Friday, April 18, 2008

Bell Won't Back Down, Says Traffic Shaping a Must

A few weeks ago, the issue arose of Bell Canada engaging in Internet traffic "shaping" practices. Bell admits to purposely slowing down the Internet connection for heavy users of P2P and similar sites that are doing things like downloading full-length movies, and thus gobbling up a lot of bandwidth. Since then, there has been a flurry of commentary about the topic. Should Bell be able to shape or "throttle" its traffic? Should the use of P2P and torrent sites be considered "abuse" of Bell's unlimited plans?

The Canadian Association of Internet Providers (CAIP), which represents many small ISPs that use Bell's network to offer their services, sent a request to the CRTC for Bell to stop its shaping activities. The CAIP claims that Bell is "in breach of a number of regulated activites", and called the behaviour "anti-competitive interference in the activities of Internet users." Bell's response was a big fat "no". The telecommunications company feels that slowing down P2P and BitTorrent use is necessary in order to improve overall bandwidth performance for all users. Interestingly, when speaking to, Primus President Ted Chislett, who agrees with the CAIP, said that he doubts Bell has any congestion issues related to bandwidth at all.

Assuming issues of traffic congestion do exist as a result of heavy bandwidth usage, does Bell have the right to slow things down? After all, these customers pay the same monthly fees that everyone else does; they're just using the services more. The situation can be likened to an unlimited cell phone data plan: some users might send hundreds of e-mails per month, and chat on the phone for hundreds and hundreds of hours, while others might send a couple of e-mails here and there, and chat less frequently. They're both paying the same monthly fee, but what they get out of their packaged plan is up to them.

In fairness, trying to curb illegal activity is a good thing: if someone is using up gross amounts of bandwidth to acquire loads and loads of illegal content, then really, who are they to complain about slow speeds? But it looks as though P2P and BitTorrent sites can, and are, also used for legitimate activities. Take CBC's recent experimental move, for example, to offer the TV show Canada's Next Great Prime Minister as a free download through BitTorrent. The CAIP reports that it took "thousands of fans" on Bell's network upwards of 11 hours to download the program versus the minutes it should have taken. If more and more legitimate content like this CBC show becomes available via BitTorrent and P2P sites, will Bell stop its traffic shaping activity?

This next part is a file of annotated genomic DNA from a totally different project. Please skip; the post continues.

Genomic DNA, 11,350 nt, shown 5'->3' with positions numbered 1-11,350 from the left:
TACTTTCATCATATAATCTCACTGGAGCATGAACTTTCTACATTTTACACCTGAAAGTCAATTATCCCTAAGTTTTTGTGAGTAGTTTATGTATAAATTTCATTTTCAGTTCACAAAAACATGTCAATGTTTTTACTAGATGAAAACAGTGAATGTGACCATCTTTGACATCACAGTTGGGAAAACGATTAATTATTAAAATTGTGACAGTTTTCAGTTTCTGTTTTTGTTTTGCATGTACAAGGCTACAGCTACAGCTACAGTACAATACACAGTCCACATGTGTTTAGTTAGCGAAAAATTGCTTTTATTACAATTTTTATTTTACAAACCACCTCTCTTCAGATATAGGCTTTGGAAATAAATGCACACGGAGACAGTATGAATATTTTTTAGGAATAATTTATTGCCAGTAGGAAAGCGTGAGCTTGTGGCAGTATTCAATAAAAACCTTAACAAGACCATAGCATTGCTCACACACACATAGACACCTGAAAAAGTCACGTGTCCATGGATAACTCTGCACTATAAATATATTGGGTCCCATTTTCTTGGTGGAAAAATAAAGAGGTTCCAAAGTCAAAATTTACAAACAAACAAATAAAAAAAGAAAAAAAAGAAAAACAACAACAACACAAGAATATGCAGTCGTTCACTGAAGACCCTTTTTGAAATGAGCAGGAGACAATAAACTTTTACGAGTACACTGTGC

Either way, this issue has initiated a well-needed discussion about regulation and control of the Internet, and opened people's eyes to the rapidly growing nature of the Web world as a whole. We have so much bandwidth, and people will only continue to want to use more of it, not less. Should those who are making frequent use of faster speeds, and thus justifying continued progress in this area, be punished for doing so? Or, on the contrary, are heavy bandwidth users just abusing the capabilities of the service, and ruining the experience for everyone else?

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Anonymous said...

Why Bell offers their clients "unlimited" plans ?? People abuse the system because their usage is "unlimited" - it's that simple. Throttle its internet traffic is not a solution at all. It's like limit the speed of a Ferrari to 80 km/hr.


mkl said...

As an avid user of P2P to release my own, legal content, I find the notion that I am abusing my internet connection laughable. I pay a smaller ISP for an unlimmited unthrottled ADSL connection.. Bell has now stepped in and said that my ISP doesnt have the right to offer me that service, and my contract has now been violated by someone who isnt even my ISP. The ability of my clients to download the content they paid for has been crippled. Their download speeds dropping to an average of about 3 KB/s. My download speeds are about on par with that too. That is hardly the connection that I'm paying for. And im also using my connection well within my rights as indicated by my contract and the service aggreement held therein. Yet im told that between 4pm and 2 am, my P2P applications must be rendered useless. Essentially shutting down my ability to deliver the products to my clientbase.

I find that to be an unacceptable abuse of power on Bells part.

If P2P did actually equate to piracy, id say go ahead and shut it down. But this is the new, fast and efficient delivery method that should be supported and cultivated, not nipped in the bud... We shouldnt allow Bell to stiffle innovation in this field.

Spudwiser said...

I saw this train coming a year ago and left bell. The sad thing is, it is perfectly in the companie's right to do this, even if it breaches their own contract. Most ISPs have a section in their contract giving them the right to make changes as they see fit without notification to the customer. Bell has been using traffic shaping for almost 2 years now. The smaller, more rural ISPs have bought bandwidth from them for years and slowly they speeds have been capped.

It all comes down to this. In the smaller communities there is no other ISP than bell, so you are stuck with them, other places, you may be able to leave and go to another ISP. Comcast did this and it blew up in their face, the same will happen to bell. Internet shaping is going to be something we will be forced to live with more and more often. The days of "equal internet" are no more. If we refuse to have a national standard that ISPs have to fallow, we are going to have to learn how to live with it.

Anonymous said...

I think that the problem is not one of fairness to all internet users but, rather that Bell is not able to provide all of the bandwidth that they have sold.
Bell can't or won't make the necessary expenditure on infrastructure that is so obviously needed and are trying to buy time.
Bandwidth demands are only going to increase in the future.
Once again Bell has, in a high handed manner, stuck it to the consumer. The only way to get satisfaction is a class action suit against Bell for breach of contract and fraud. Each of us individually can't take on Ma BEll

Anonymous said...